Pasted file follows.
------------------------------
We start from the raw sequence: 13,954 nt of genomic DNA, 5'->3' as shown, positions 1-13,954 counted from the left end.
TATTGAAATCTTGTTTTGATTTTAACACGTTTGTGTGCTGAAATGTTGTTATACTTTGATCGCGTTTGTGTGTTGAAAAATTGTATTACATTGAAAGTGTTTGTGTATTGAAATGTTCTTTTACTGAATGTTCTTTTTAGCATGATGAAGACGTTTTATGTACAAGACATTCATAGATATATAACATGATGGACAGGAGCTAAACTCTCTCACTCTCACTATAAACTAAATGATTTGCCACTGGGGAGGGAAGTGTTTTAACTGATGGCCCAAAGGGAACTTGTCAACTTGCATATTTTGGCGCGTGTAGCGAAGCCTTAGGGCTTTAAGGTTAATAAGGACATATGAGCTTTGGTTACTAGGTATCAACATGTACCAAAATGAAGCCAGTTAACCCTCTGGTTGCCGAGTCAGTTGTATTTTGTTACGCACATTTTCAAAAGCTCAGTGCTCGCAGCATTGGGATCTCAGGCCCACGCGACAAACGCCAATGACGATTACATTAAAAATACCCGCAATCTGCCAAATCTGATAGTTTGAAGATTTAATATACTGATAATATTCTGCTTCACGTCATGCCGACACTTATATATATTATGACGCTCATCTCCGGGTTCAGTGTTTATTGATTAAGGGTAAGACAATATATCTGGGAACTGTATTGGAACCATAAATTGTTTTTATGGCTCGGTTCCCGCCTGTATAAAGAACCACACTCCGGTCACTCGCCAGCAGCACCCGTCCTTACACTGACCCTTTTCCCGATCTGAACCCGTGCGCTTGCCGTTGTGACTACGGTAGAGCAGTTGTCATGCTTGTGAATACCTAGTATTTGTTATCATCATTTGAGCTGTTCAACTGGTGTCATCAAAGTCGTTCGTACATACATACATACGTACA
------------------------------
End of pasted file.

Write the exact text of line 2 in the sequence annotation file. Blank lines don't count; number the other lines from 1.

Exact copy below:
TATTGAAATCTTGTTTTGATTTTAACACGTTTGTGTGCTGAAATGTTGTTATACTTTGATCGCGTTTGTGTGTTGAAAAATTGTATTACATTGAAAGTGTTTGTGTATTGAAATGTTCTTTTACTGAATGTTCTTTTTAGCATGATGAAGACGTTTTATGTACAAGACATTCATAGATATATAACATGATGGACAGGAGCTAAACTCTCTCACTCTCACTATAAACTAAATGATTTGCCACTGGGGAGGGAAGTGTTTTAACTGATGGCCCAAAGGGAACTTGTCAACTTGCATATTTTGGCGCGTGTAGCGAAGCCTTAGGGCTTTAAGGTTAATAAGGACATATGAGCTTTGGTTACTAGGTATCAACATGTACCAAAATGAAGCCAGTTAACCCTCTGGTTGCCGAGTCAGTTGTATTTTGTTACGCACATTTTCAAAAGCTCAGTGCTCGCAGCATTGGGATCTCAGGCCCACGCGACAAACGCCAATGACGATTACATTAAAAATACCCGCAATCTGCCAAATCTGATAGTTTGAAGATTTAATATACTGATAATATTCTGCTTCACGTCATGCCGACACTTATATATATTATGACGCTCATCTCCGGGTTCAGTGTTTATTGATTAAGGGTAAGACAATATATCTGGGAACTGTATTGGAACCATAAATTGTTTTTATGGCTCGGTTCCCGCCTGTATAAAGAACCACACTCCGGTCACTCGCCAGCAGCACCCGTCCTTACACTGACCCTTTTCCCGATCTGAACCCGTGCGCTTGCCGTTGTGACTACGGTAGAGCAGTTGTCATGCTTGTGAATACCTAGTATTTGTTATCATCATTTGAGCTGTTCAACTGGTGTCATCAAAGTCGTTCGTACATACATACATACGTACA